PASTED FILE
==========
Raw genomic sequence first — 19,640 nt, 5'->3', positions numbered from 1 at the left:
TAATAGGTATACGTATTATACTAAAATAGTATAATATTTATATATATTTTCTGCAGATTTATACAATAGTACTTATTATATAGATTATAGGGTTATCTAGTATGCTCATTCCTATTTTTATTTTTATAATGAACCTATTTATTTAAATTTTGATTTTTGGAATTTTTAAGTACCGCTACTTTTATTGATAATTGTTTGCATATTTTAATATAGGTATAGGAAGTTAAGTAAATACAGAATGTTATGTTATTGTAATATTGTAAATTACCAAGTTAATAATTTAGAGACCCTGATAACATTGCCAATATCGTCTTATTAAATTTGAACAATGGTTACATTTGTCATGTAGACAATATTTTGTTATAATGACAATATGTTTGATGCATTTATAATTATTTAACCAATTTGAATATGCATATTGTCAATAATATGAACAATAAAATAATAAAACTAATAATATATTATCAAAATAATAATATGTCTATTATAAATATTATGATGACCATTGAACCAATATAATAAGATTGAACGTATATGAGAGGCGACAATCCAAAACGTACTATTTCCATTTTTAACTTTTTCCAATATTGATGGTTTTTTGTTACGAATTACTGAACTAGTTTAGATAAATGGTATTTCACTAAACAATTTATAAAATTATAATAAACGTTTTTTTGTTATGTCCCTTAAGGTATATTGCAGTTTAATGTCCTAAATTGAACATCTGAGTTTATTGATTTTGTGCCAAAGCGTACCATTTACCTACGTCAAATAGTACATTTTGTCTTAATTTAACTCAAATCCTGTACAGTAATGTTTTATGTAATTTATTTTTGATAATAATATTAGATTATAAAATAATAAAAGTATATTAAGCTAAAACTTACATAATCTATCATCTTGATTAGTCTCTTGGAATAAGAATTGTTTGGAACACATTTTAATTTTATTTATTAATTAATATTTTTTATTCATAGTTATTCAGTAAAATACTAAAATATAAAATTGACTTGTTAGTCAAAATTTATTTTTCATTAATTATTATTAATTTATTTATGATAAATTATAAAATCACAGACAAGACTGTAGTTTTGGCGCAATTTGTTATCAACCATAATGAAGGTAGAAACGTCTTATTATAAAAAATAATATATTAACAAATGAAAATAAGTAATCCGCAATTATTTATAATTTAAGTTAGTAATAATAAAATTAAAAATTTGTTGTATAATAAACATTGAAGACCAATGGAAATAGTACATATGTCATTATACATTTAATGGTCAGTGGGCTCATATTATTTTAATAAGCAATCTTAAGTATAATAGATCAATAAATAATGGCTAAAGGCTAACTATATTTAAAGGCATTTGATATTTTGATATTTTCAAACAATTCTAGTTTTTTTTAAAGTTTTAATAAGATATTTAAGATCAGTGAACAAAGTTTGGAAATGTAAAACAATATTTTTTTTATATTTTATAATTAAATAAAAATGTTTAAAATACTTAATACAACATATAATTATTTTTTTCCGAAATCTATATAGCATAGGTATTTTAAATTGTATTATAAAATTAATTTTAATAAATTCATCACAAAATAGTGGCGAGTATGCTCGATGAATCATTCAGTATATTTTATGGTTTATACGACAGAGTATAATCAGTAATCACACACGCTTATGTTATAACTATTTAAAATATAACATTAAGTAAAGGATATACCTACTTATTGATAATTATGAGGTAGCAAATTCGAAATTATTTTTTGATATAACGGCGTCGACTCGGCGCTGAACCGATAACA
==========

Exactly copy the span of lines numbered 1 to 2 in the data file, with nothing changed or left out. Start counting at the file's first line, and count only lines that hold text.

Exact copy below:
Raw genomic sequence first — 19,640 nt, 5'->3', positions numbered from 1 at the left:
TAATAGGTATACGTATTATACTAAAATAGTATAATATTTATATATATTTTCTGCAGATTTATACAATAGTACTTATTATATAGATTATAGGGTTATCTAGTATGCTCATTCCTATTTTTATTTTTATAATGAACCTATTTATTTAAATTTTGATTTTTGGAATTTTTAAGTACCGCTACTTTTATTGATAATTGTTTGCATATTTTAATATAGGTATAGGAAGTTAAGTAAATACAGAATGTTATGTTATTGTAATATTGTAAATTACCAAGTTAATAATTTAGAGACCCTGATAACATTGCCAATATCGTCTTATTAAATTTGAACAATGGTTACATTTGTCATGTAGACAATATTTTGTTATAATGACAATATGTTTGATGCATTTATAATTATTTAACCAATTTGAATATGCATATTGTCAATAATATGAACAATAAAATAATAAAACTAATAATATATTATCAAAATAATAATATGTCTATTATAAATATTATGATGACCATTGAACCAATATAATAAGATTGAACGTATATGAGAGGCGACAATCCAAAACGTACTATTTCCATTTTTAACTTTTTCCAATATTGATGGTTTTTTGTTACGAATTACTGAACTAGTTTAGATAAATGGTATTTCACTAAACAATTTATAAAATTATAATAAACGTTTTTTTGTTATGTCCCTTAAGGTATATTGCAGTTTAATGTCCTAAATTGAACATCTGAGTTTATTGATTTTGTGCCAAAGCGTACCATTTACCTACGTCAAATAGTACATTTTGTCTTAATTTAACTCAAATCCTGTACAGTAATGTTTTATGTAATTTATTTTTGATAATAATATTAGATTATAAAATAATAAAAGTATATTAAGCTAAAACTTACATAATCTATCATCTTGATTAGTCTCTTGGAATAAGAATTGTTTGGAACACATTTTAATTTTATTTATTAATTAATATTTTTTATTCATAGTTATTCAGTAAAATACTAAAATATAAAATTGACTTGTTAGTCAAAATTTATTTTTCATTAATTATTATTAATTTATTTATGATAAATTATAAAATCACAGACAAGACTGTAGTTTTGGCGCAATTTGTTATCAACCATAATGAAGGTAGAAACGTCTTATTATAAAAAATAATATATTAACAAATGAAAATAAGTAATCCGCAATTATTTATAATTTAAGTTAGTAATAATAAAATTAAAAATTTGTTGTATAATAAACATTGAAGACCAATGGAAATAGTACATATGTCATTATACATTTAATGGTCAGTGGGCTCATATTATTTTAATAAGCAATCTTAAGTATAATAGATCAATAAATAATGGCTAAAGGCTAACTATATTTAAAGGCATTTGATATTTTGATATTTTCAAACAATTCTAGTTTTTTTTAAAGTTTTAATAAGATATTTAAGATCAGTGAACAAAGTTTGGAAATGTAAAACAATATTTTTTTTATATTTTATAATTAAATAAAAATGTTTAAAATACTTAATACAACATATAATTATTTTTTTCCGAAATCTATATAGCATAGGTATTTTAAATTGTATTATAAAATTAATTTTAATAAATTCATCACAAAATAGTGGCGAGTATGCTCGATGAATCATTCAGTATATTTTATGGTTTATACGACAGAGTATAATCAGTAATCACACACGCTTATGTTATAACTATTTAAAATATAACATTAAGTAAAGGATATACCTACTTATTGATAATTATGAGGTAGCAAATTCGAAATTATTTTTTGATATAACGGCGTCGACTCGGCGCTGAACCGATAACA